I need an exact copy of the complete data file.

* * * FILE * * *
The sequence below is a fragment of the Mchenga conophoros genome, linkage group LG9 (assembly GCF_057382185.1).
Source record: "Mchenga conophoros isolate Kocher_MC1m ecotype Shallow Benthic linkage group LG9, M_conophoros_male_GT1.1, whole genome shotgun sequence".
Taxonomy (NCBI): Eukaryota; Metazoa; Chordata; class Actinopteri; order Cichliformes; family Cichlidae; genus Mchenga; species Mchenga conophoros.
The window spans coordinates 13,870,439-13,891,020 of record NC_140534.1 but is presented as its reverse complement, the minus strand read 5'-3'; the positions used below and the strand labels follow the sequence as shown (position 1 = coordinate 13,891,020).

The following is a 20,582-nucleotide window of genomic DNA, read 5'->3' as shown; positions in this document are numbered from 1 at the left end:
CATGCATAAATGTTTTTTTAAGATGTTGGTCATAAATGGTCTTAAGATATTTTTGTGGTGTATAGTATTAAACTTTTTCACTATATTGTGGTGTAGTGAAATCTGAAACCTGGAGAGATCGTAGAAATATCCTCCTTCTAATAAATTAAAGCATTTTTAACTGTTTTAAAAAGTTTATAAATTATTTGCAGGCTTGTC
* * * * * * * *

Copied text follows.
The sequence below is a fragment of the Mchenga conophoros genome, linkage group LG9 (assembly GCF_057382185.1).
Source record: "Mchenga conophoros isolate Kocher_MC1m ecotype Shallow Benthic linkage group LG9, M_conophoros_male_GT1.1, whole genome shotgun sequence".
Taxonomy (NCBI): Eukaryota; Metazoa; Chordata; class Actinopteri; order Cichliformes; family Cichlidae; genus Mchenga; species Mchenga conophoros.
The window spans coordinates 13,870,439-13,891,020 of record NC_140534.1 but is presented as its reverse complement, the minus strand read 5'-3'; the positions used below and the strand labels follow the sequence as shown (position 1 = coordinate 13,891,020).

The following is a 20,582-nucleotide window of genomic DNA, read 5'->3' as shown; positions in this document are numbered from 1 at the left end:
CATGCATAAATGTTTTTTTAAGATGTTGGTCATAAATGGTCTTAAGATATTTTTGTGGTGTATAGTATTAAACTTTTTCACTATATTGTGGTGTAGTGAAATCTGAAACCTGGAGAGATCGTAGAAATATCCTCCTTCTAATAAATTAAAGCATTTTTAACTGTTTTAAAAAGTTTATAAATTATTTGCAGGCTTGTC